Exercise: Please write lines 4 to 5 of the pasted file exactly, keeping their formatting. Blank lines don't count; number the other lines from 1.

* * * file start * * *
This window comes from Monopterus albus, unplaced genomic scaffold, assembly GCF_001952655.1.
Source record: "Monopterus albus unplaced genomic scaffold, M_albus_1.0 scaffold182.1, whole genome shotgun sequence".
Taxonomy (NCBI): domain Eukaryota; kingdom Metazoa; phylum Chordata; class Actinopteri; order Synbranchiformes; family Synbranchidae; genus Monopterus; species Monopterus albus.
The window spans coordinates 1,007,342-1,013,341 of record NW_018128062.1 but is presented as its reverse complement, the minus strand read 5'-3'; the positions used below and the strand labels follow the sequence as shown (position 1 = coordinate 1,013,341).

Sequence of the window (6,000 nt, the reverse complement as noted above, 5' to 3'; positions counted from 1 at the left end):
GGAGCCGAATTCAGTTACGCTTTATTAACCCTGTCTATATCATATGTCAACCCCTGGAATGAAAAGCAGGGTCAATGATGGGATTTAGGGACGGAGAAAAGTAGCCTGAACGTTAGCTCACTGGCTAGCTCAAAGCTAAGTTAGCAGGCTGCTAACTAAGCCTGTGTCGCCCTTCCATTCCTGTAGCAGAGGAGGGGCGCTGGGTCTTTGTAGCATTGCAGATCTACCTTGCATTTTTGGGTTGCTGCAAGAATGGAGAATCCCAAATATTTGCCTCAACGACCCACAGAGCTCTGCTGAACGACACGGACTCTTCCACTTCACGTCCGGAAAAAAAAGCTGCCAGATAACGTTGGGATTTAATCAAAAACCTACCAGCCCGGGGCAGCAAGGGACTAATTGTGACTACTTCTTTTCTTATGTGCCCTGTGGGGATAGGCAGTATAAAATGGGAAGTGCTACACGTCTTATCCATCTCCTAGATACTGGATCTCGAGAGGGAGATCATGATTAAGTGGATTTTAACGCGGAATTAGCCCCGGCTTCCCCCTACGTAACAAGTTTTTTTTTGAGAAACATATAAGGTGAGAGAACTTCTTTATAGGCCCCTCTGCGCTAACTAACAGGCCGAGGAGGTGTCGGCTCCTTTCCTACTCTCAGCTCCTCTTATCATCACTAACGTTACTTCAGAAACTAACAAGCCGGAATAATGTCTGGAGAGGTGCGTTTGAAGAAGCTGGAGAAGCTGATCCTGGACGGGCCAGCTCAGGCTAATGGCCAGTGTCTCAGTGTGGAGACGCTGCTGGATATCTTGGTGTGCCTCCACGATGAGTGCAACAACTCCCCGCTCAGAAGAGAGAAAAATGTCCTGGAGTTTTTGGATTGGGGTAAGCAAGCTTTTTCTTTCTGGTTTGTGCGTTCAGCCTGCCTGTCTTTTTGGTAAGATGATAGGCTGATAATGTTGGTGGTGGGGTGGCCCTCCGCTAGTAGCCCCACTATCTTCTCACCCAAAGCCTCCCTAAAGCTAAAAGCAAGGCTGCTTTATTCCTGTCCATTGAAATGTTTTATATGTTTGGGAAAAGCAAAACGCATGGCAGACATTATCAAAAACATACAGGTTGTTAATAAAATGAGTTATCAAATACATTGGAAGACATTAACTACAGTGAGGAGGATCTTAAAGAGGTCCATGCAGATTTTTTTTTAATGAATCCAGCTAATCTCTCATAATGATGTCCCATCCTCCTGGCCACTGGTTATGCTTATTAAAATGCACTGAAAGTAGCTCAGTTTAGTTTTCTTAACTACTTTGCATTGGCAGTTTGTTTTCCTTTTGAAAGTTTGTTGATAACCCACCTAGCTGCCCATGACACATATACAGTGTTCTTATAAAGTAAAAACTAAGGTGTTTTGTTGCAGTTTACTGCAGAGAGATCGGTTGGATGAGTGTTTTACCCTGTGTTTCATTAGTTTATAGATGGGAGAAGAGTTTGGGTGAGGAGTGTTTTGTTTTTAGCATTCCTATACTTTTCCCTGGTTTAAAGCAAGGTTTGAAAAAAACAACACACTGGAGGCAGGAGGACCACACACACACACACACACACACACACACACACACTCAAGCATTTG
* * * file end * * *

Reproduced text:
The window spans coordinates 1,007,342-1,013,341 of record NW_018128062.1 but is presented as its reverse complement, the minus strand read 5'-3'; the positions used below and the strand labels follow the sequence as shown (position 1 = coordinate 1,013,341).

Sequence of the window (6,000 nt, the reverse complement as noted above, 5' to 3'; positions counted from 1 at the left end):